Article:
There are no weak moments on this lp and as solid as it is, Lost a Number is the one track that exists outside the box. It’s a timeless classic, a heartbreaking piece of lost love with beautiful accordian playing and a catchy melody. In a perfect world, had this wonderful power pop song been released as a single, it would have been a hit record. Lofgren went on to release a few more records with Grin and some fine critically acclaimed solo works throughout the 1970’s.

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“Lost A Number”

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Crazy Horse “Crazy Horse”

Crazy Horse

Crazy Horse was formed by the excellent songwriter Danny Whitten, who originally released an album while known as The Rockets, considered essential for collectors. Nils Lofgren, virtuoso guitarist, and Jack Nitzsche, Spector associate and renowned producer, joined when Neil Young recruited the band to back him on his 2nd solo album, and they were renamed Crazy Horse. Their debut is an excellent hard country rock LP that would prove the capability of the band apart from Neil Young’s lead vocal and songwriting.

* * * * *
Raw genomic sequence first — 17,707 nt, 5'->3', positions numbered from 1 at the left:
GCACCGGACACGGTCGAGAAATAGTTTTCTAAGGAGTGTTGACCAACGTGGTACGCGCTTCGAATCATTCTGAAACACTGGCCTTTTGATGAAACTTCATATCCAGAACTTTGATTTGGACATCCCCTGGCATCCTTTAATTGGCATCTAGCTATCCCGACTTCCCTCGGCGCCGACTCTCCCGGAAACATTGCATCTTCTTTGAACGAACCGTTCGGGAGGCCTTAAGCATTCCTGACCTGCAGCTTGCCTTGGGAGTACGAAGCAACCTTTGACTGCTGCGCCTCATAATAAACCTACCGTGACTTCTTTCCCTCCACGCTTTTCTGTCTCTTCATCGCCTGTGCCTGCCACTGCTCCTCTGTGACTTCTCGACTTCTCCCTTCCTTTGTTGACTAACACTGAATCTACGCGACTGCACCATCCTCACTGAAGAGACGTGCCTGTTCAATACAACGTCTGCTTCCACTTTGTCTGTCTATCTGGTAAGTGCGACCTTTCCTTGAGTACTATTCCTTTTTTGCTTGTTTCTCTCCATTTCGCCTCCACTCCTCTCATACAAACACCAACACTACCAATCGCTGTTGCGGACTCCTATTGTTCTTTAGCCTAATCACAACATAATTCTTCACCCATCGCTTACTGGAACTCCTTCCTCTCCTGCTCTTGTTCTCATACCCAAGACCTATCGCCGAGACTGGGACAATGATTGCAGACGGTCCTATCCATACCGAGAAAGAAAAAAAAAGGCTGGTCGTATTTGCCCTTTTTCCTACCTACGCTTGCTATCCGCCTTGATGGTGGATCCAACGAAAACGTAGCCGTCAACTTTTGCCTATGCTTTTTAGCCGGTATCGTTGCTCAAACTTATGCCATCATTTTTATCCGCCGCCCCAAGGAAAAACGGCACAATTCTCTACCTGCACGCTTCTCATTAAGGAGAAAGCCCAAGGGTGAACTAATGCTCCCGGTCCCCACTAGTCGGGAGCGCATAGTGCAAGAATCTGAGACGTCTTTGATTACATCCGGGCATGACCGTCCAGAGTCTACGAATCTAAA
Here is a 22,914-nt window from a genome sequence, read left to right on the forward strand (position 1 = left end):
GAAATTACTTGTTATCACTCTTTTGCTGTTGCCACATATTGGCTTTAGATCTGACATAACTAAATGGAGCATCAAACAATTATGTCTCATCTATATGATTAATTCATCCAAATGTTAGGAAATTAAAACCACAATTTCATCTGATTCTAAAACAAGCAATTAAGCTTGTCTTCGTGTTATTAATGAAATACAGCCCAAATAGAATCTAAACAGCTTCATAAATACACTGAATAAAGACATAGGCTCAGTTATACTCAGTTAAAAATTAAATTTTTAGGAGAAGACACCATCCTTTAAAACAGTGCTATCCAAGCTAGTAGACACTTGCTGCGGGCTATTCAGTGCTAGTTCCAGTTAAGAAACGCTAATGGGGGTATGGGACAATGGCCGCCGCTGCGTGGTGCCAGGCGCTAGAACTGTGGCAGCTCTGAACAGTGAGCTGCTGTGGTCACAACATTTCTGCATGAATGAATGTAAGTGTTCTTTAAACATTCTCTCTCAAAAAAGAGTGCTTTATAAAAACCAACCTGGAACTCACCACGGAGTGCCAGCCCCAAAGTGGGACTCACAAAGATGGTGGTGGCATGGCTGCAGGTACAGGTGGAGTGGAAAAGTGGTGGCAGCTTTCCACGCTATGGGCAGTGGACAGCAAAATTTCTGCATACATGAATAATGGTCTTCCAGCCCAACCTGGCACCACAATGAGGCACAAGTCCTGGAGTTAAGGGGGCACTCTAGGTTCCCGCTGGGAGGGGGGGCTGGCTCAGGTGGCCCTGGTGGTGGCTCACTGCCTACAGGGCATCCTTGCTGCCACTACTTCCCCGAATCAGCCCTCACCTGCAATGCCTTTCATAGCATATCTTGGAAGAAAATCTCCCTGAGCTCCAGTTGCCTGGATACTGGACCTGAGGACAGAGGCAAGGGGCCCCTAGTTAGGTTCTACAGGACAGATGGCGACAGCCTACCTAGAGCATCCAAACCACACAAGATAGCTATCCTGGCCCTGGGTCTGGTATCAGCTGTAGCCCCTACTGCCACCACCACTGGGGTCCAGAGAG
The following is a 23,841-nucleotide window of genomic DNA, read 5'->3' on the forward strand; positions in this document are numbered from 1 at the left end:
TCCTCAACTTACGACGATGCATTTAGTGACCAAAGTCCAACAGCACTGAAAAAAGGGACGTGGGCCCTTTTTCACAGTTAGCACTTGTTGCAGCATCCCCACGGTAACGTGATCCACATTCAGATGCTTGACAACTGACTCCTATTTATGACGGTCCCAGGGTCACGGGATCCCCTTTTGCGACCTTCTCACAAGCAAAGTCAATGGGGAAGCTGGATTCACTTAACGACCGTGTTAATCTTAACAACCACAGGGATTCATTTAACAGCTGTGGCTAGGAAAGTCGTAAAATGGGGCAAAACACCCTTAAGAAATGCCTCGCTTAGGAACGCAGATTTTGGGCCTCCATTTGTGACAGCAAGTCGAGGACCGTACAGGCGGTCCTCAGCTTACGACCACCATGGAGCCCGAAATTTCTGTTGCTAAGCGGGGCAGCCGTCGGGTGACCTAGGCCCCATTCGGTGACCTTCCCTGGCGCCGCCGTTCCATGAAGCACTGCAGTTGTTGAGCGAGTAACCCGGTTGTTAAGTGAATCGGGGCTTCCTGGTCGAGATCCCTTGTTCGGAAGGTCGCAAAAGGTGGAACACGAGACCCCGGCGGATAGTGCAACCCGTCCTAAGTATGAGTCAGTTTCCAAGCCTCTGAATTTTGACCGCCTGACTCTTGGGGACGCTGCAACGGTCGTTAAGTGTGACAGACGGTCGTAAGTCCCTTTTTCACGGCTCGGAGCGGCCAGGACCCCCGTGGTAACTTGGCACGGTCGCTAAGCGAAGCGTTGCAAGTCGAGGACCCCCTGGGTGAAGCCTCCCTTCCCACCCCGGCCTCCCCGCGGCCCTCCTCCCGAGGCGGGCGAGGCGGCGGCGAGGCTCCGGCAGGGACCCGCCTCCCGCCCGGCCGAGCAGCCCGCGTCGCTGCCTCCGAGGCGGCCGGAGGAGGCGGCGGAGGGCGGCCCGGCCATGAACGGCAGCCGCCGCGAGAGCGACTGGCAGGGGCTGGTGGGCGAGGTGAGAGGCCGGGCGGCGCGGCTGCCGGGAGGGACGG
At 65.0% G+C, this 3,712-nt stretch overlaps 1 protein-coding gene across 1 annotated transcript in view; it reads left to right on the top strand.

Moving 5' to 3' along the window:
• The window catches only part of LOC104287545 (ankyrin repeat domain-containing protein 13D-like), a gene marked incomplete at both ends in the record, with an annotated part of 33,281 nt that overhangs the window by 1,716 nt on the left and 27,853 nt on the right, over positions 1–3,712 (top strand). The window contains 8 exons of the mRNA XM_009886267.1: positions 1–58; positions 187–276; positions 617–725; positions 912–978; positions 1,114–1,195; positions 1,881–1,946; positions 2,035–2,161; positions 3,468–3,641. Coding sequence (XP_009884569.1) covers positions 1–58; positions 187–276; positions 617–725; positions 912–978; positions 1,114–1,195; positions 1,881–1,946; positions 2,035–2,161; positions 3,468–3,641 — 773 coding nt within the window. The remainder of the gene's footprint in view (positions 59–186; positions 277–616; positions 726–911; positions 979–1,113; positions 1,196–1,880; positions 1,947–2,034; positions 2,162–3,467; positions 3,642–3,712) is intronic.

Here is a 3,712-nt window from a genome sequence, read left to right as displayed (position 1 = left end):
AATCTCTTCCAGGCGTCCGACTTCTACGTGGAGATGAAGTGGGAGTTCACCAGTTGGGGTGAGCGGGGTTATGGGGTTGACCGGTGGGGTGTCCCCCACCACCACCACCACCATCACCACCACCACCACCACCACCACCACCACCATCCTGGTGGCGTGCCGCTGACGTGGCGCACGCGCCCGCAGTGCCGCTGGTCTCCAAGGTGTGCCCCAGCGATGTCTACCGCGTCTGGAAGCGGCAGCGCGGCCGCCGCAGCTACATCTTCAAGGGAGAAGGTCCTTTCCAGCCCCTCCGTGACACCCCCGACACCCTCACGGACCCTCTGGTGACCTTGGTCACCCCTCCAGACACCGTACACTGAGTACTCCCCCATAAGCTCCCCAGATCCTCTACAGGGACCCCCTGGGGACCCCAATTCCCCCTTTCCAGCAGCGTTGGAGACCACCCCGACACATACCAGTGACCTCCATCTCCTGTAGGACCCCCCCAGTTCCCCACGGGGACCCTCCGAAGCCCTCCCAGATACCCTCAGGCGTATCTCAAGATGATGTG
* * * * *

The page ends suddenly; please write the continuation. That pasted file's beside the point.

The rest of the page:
This record packs a most satisfying punch. There are some bruisers on here in “Gone Dead Train” and the foot-stompin’ “Beggars Day” with its phaser/flanger effect penetrating the mix. Parts sound inspired by Young and “Dance, Dance, Dance,” under his pen, is a kickin country rock number with an old-timey feel. Arguably, the best tunes come from Whitten, like the hypnotic “Look At All The Things,” a soft and beautiful ballad, “I Don’t Want To Talk About It,” and of course the rollicking “Downtown” which would resurface on Neil’s Tonight’s The Night.

Sadly, Danny Whitten’s heroin use would lead to him being excused from Crazy Horse and he overdosed in late 1972. A major loss considering his unrealized talents, best heard on this album, and his death would partly influence the Ditch Trilogy.

Forget the whole story though. Forget Neil Young. Just get yourself some Crazy Horse and drive.

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“Look At All The Things”